Poondu Karuvepilai Kuzhambu is a nutritious and flavoursome dish. I would even go as far as to say that it is one of South Indian cuisine’s best offering.
But before I go about sharing with you all more about the curry, I need to tell you about the hero ingredient – curry leaves. The aromatic herb is flavourful and decorative even when used in tadka. Curry leaves enjoy a constant presence is South Indian homes.
If you live in India, I can’t even begin to tell you how lucky you are to have access to this beautiful herb easily. For those living the expatriate life outside the Indian subcontinent will agree that this is precious commodity with a massive price tag for a tiny punnet. “Why am I even cribbing about it?” Allow me to explain…curry leaves are given away for free when you shop for groceries and/or vegetables in small shops or big supermarkets. Yes, free! The quantity is quite generous too. Here I am paying dearly for a variety of herb that’s available for no cost commercially. Alas!
Coming back to singing praises for curry leaves and the kuzhambu…
The herb, in my opinion, adds a lot of character to a dish’s appearance and flavour. In this recipe too, it’s the humble herb that shines in all its glory!
Of all the kuzhambu varieties, I am completely biased to the poondu karuvepilai kuzhambu. It’s a long-term love affair that grew stronger when I lived in Bangalore. Living in a hostel, I had limited access to a kitchen. It didn’t help that I was homesick and constantly missed my father’s cooking. I would go back to Chennai every other weekend to visit family. Guess what I brought back every single time? Yes, you got that one right! I would haul this delicious liquid gold back to Bangalore to last me a week only to rinse and repeat when I travel again.
It is often made when someone is recovering from a cold. When the taste buds are dead and everything tastes insipid, the kuzhambu would be served to awaken your palate and boy does it feel great or what!
I will always associate this amazing curry with home-cooked comfort and nostalgia. This is also one of my go-to dishes for the colder months. The combination of black pepper, curry leaves and garlic make it a powerhouse of nutrition. Read all about the benefits of curry leaves.
Poondu karuvepilai kuzhambu is one dish that I enjoy in sickness and health. I hope you enjoy reading and trying my version of the classic.
Fun fact: Curry leaves when used whole, is typically discarded. I however enjoy eating it whole when added in curries, chutneys and other dishes. Waste not, right?
Serves: 6 to 10
To roast and grind
- Curry leaves – 1 cup
- Urad dal – 1 Tbsp.
- Whole pepper corns – ½ Tbsp.
- Dried red chillies – 1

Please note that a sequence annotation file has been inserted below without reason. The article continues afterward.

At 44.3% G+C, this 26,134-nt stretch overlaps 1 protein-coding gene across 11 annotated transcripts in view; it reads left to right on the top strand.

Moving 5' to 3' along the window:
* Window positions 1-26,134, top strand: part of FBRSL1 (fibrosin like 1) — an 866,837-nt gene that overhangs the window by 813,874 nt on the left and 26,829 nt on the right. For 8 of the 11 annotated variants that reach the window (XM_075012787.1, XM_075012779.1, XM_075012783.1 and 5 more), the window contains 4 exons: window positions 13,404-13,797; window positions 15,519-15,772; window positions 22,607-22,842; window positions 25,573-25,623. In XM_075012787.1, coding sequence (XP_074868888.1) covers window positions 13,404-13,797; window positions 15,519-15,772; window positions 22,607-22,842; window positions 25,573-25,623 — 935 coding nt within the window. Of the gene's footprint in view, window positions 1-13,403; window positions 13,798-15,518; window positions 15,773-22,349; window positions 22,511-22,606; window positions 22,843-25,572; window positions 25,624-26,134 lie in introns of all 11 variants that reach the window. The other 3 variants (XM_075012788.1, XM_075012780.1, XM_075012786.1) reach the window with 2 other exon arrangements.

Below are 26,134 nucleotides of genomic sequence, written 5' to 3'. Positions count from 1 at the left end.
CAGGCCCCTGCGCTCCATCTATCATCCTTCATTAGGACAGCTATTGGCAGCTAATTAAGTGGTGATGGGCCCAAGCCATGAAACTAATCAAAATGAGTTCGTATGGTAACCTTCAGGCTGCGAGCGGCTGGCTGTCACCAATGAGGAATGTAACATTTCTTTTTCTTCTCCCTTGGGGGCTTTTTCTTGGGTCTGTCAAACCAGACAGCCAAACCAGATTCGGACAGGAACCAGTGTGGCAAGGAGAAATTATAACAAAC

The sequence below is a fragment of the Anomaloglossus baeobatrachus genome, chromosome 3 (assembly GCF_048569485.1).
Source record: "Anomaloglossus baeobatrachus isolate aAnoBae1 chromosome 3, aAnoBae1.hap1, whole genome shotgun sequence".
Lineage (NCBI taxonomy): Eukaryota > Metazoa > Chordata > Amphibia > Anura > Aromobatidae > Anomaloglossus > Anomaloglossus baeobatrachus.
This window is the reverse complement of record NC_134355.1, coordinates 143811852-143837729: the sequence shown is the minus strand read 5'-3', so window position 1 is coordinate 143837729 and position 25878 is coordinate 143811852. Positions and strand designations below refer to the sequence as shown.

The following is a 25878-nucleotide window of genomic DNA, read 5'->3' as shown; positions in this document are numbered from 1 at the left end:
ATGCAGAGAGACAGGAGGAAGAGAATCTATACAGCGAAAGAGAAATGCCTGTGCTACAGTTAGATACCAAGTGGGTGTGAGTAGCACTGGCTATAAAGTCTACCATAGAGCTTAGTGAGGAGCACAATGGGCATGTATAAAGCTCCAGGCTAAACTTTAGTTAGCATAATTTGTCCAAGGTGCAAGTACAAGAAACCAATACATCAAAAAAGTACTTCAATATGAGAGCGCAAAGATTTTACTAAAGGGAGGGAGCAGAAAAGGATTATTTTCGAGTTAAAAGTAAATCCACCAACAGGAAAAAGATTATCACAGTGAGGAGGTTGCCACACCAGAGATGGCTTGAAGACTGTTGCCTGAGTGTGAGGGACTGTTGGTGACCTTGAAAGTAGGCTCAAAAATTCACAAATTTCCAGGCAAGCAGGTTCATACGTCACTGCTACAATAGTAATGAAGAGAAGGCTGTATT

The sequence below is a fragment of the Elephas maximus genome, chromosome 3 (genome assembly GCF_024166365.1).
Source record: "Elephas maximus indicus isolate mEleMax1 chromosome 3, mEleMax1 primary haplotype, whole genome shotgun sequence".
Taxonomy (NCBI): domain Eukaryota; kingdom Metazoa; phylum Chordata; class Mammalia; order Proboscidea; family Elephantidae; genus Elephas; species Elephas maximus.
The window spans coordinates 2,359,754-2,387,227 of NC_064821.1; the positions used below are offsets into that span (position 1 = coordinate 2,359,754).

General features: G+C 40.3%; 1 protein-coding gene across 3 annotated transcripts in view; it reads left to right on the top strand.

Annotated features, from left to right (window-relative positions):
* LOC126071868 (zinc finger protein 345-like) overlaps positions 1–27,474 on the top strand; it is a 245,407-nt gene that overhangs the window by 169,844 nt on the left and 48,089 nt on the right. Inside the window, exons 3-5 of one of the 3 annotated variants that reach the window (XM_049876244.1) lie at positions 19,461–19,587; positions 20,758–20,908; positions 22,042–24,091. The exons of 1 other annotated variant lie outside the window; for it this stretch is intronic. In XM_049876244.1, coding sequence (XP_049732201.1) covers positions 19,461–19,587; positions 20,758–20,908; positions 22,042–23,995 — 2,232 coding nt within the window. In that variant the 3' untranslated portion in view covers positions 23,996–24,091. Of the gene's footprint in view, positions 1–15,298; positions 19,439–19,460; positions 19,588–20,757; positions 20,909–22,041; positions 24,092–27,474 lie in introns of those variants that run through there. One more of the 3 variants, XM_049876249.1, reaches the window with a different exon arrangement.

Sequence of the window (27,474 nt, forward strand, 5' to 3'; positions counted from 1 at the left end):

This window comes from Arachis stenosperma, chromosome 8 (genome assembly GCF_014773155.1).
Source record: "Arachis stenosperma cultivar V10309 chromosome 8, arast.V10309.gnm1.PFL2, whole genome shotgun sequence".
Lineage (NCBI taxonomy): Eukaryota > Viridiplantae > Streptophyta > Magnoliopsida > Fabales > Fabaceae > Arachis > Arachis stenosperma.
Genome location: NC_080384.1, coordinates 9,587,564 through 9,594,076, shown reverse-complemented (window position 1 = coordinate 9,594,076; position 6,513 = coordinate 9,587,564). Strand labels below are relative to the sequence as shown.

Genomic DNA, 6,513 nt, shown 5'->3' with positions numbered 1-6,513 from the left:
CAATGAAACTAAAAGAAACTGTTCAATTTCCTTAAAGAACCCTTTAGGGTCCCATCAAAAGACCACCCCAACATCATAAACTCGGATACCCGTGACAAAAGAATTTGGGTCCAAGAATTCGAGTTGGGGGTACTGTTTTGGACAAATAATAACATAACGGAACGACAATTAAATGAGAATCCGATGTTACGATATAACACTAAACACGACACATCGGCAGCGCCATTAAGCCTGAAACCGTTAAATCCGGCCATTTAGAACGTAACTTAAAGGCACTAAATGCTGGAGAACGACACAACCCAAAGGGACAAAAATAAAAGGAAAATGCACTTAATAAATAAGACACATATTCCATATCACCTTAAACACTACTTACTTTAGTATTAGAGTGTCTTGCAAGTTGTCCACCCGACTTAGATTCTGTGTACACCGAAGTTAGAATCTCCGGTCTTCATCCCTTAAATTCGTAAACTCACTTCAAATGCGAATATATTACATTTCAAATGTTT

- Sesame oil – 1 tsp.
- Asafoetida – 1 pinch
For the kuzahmbu:
- Garlic – 8 to 10 cloves (or more)
- Sesame oil – 1 tsp.
- Tamarind – 1 small lemon sized ball
- Powdered jaggery/ raw sugar – 1 tsp.
- Salt – As required
- Soak tamarind in 2 cups of hot water. After about 30 minutes, squeeze out the remaining pulp from the tamarind and discard the fibrous bits.
- Wash curry leaves thoroughly. Let it dry completely.
- Heat sesame oil in a pan.
- Add the urad dal, turn the flame down and roast gently.
- Once the colour of urad dal starts to change, add the red chilli, pepper corns & asafoetida, and roast them for about 10 seconds on slow flame.
- Toss in the cleaned and dried curry leaves. It will splutter and it is normal.
- Roast all the ingredients until the urad dal is nice and golden, and curry leaves roasted crisp.
- Turn off the stove, transfer the roasted ingredients to a plate and let it cool.
- Once cool, grind into a powder and set aside.
- Heat sesame oil in a sauce pan.
- Add the garlic cloves and sauté them until golden.
- Pour the tamarind extract into the sauce pan and bring to a boil.
- Gradually add the ground powder into the boiling mixture.
- Stir and mix well until the ingredients are combined.
- Add the required salt at this stage and let the kuzhambu simmer.
- Simmer until the kuzhambu thickens and oil separates from the sides.
- Serve with hot rice and ghee/sesame oil.
- This will make a generous serving. The good news however is that this kuzhambu will keep well in the fridge for a week.
- The garlic adds that bit of extra flavour. Traditionally, the kuzhambu is made without garlic. Omit the ingredient if you prefer your kuzhambu without garlic.
- Adjust spice levels to suit your need.
- The jaggery is optional. I enjoy the beautiful flavours of spicy, sour and that little bit of sweetness coming together. If you like to retain the punchy spicy and sour flavours, skip the jaggery.
- Adjust ingredients to suit your taste.